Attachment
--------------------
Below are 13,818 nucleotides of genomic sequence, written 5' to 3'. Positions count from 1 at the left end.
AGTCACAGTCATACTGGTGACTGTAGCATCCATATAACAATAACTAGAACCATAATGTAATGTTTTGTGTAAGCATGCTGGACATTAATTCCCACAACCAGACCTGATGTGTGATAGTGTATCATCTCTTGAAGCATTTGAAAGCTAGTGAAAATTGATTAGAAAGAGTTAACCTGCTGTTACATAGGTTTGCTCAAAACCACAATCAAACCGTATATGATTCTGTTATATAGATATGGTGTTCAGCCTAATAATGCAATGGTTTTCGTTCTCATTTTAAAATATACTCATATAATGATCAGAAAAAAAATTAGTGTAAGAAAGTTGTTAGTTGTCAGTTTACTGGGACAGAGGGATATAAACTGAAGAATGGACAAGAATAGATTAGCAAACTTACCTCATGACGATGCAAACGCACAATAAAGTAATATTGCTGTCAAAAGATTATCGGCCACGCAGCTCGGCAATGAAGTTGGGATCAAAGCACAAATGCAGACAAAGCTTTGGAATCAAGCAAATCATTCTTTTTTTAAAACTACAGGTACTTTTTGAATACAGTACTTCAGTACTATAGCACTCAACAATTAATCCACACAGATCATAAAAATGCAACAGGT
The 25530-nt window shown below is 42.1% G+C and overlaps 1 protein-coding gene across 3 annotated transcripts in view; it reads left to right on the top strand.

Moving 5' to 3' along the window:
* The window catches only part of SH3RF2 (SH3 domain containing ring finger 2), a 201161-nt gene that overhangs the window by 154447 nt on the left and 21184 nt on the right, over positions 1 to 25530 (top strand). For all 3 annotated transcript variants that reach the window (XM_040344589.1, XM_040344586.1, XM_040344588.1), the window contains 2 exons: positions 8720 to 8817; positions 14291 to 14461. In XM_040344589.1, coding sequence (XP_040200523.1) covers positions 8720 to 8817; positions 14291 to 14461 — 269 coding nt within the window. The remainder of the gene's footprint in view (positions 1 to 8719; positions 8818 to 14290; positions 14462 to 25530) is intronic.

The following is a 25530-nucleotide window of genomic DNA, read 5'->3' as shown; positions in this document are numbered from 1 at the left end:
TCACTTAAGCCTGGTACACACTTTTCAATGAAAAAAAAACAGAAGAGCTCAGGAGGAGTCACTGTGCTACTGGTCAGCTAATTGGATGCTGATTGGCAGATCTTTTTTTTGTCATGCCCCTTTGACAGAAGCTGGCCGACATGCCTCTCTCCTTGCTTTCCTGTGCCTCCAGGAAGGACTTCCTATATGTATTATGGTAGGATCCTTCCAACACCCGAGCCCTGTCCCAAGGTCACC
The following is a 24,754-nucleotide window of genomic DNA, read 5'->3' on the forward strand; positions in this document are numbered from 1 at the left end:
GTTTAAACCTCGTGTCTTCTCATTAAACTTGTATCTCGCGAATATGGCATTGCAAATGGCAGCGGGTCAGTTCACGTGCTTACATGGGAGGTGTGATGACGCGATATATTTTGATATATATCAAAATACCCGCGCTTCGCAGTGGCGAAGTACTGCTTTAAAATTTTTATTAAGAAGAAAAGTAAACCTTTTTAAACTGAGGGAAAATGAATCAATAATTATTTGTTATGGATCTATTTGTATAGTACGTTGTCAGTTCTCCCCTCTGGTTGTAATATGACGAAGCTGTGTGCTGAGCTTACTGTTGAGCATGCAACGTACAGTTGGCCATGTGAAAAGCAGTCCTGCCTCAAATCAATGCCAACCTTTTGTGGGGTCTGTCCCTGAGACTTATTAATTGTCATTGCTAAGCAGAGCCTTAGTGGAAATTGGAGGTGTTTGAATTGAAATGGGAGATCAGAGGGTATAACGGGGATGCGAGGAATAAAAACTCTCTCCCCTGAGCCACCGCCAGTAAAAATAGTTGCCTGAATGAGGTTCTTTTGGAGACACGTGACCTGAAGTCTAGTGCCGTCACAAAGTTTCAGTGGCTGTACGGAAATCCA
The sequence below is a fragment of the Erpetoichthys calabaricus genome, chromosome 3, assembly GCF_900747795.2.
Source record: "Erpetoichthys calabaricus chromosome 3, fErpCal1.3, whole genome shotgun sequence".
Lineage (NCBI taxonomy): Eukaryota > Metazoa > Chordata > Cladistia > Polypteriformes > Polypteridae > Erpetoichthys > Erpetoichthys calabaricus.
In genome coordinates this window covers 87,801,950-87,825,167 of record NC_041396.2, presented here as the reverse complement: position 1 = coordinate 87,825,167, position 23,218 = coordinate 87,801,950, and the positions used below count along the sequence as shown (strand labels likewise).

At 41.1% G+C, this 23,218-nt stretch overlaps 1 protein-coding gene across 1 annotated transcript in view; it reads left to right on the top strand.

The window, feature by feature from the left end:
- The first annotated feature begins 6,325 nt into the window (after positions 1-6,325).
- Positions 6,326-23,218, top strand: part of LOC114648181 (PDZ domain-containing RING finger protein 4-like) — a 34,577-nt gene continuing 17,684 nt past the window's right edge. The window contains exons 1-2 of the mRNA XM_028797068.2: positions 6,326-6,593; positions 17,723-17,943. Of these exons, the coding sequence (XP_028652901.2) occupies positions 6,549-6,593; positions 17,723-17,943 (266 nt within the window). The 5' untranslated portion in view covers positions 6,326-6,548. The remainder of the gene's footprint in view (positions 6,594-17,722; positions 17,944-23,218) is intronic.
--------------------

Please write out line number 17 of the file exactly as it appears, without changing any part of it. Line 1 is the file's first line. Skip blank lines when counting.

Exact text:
- Positions 6,326-23,218, top strand: part of LOC114648181 (PDZ domain-containing RING finger protein 4-like) — a 34,577-nt gene continuing 17,684 nt past the window's right edge. The window contains exons 1-2 of the mRNA XM_028797068.2: positions 6,326-6,593; positions 17,723-17,943. Of these exons, the coding sequence (XP_028652901.2) occupies positions 6,549-6,593; positions 17,723-17,943 (266 nt within the window). The 5' untranslated portion in view covers positions 6,326-6,548. The remainder of the gene's footprint in view (positions 6,594-17,722; positions 17,944-23,218) is intronic.